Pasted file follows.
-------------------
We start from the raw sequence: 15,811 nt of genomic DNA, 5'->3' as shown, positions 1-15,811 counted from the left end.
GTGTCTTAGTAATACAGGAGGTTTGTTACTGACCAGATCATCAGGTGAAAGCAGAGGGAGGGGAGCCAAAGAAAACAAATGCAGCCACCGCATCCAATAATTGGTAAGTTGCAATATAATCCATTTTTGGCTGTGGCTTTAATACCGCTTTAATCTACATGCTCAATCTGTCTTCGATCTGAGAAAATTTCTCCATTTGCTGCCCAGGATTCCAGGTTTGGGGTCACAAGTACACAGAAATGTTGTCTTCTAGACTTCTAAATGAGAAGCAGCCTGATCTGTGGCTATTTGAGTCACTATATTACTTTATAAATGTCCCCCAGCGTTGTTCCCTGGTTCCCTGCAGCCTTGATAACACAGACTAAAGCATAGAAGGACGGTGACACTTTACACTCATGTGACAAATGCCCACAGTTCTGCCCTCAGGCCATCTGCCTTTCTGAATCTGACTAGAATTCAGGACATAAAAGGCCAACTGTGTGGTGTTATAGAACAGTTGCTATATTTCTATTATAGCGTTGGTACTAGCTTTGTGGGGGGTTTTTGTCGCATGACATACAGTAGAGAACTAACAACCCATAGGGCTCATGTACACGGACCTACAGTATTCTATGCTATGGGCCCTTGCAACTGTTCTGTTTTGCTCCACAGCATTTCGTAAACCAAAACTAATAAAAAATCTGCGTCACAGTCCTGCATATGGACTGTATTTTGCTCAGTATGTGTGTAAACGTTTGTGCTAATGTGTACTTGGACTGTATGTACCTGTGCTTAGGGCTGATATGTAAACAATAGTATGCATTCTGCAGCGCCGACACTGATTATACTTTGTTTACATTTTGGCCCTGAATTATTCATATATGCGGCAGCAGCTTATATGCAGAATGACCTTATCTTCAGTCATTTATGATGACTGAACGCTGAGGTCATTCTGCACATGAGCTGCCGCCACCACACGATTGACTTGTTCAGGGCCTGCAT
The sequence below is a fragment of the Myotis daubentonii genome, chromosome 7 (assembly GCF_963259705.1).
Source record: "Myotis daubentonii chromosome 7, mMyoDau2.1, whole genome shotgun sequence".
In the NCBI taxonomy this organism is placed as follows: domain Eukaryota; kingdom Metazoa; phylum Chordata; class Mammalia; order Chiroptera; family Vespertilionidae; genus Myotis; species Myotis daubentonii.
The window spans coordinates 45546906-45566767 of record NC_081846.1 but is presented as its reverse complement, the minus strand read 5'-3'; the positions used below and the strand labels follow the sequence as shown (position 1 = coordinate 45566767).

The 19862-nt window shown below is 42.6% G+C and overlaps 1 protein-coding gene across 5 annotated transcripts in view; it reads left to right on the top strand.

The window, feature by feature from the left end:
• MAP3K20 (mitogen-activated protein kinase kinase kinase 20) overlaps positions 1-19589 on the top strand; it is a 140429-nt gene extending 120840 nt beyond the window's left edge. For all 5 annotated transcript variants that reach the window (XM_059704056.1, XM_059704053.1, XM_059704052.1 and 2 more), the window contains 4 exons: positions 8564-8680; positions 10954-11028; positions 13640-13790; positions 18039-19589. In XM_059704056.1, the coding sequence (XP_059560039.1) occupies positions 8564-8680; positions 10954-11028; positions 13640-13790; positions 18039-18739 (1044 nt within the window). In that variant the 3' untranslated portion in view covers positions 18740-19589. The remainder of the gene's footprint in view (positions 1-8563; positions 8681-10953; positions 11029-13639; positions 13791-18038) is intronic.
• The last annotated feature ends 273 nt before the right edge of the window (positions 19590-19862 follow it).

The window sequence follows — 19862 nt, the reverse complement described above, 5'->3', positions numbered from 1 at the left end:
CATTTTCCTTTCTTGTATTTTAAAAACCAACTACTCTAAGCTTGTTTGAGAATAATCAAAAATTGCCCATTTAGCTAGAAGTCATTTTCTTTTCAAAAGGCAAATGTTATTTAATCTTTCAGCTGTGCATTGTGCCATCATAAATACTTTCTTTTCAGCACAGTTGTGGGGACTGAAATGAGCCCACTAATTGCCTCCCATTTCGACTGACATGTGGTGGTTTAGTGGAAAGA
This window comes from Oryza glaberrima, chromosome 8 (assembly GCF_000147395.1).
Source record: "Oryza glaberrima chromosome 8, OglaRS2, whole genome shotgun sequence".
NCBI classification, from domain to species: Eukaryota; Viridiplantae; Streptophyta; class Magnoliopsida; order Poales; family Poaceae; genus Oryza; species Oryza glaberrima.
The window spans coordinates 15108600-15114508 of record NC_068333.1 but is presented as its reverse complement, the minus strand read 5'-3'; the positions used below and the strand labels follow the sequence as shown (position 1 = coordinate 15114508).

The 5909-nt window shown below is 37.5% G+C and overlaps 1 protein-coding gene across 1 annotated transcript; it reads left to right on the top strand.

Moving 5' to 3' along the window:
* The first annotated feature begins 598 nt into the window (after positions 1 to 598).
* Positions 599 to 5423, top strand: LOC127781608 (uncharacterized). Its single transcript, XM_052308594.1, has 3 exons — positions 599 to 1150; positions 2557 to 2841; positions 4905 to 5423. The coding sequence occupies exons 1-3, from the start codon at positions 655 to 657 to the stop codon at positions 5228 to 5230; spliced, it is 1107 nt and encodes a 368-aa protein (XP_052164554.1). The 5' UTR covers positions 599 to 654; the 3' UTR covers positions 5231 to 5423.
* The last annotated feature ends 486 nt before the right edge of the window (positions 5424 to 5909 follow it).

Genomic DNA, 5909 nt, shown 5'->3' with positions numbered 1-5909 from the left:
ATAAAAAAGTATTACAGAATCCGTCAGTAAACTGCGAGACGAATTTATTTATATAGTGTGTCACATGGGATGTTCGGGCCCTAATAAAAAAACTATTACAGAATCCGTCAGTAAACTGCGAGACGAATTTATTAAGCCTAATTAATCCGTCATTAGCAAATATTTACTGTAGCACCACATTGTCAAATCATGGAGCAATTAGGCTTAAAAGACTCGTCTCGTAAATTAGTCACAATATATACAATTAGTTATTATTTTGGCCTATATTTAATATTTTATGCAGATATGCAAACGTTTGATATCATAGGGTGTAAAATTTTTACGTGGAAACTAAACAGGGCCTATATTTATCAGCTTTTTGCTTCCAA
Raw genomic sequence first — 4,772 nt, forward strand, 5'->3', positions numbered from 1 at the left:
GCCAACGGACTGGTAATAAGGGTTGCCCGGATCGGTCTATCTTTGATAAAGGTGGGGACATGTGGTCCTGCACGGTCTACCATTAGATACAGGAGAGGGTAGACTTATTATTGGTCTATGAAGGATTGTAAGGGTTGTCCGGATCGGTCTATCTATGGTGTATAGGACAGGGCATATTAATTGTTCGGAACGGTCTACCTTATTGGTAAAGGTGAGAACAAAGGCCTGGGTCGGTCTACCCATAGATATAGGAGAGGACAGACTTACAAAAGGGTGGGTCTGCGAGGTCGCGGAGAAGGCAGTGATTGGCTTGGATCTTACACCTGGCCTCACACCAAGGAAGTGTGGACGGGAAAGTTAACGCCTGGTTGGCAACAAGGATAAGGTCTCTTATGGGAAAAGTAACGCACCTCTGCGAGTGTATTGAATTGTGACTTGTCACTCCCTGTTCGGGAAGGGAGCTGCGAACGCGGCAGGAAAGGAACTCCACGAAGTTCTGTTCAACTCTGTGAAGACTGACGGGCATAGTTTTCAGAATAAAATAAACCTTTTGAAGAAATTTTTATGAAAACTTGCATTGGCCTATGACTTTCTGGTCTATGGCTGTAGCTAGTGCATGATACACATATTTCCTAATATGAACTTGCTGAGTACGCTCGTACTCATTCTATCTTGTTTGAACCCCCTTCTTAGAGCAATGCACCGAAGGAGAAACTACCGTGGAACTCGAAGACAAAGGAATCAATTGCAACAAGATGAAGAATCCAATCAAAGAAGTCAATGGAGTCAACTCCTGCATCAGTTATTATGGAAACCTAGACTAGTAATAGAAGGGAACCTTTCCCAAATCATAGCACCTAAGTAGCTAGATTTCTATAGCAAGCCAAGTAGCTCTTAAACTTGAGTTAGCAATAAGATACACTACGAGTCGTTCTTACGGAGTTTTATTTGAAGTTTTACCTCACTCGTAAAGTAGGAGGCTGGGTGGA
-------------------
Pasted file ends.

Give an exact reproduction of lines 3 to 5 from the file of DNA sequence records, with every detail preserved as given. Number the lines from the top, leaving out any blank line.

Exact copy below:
The sequence below is a fragment of the Myotis daubentonii genome, chromosome 7 (assembly GCF_963259705.1).
Source record: "Myotis daubentonii chromosome 7, mMyoDau2.1, whole genome shotgun sequence".
In the NCBI taxonomy this organism is placed as follows: domain Eukaryota; kingdom Metazoa; phylum Chordata; class Mammalia; order Chiroptera; family Vespertilionidae; genus Myotis; species Myotis daubentonii.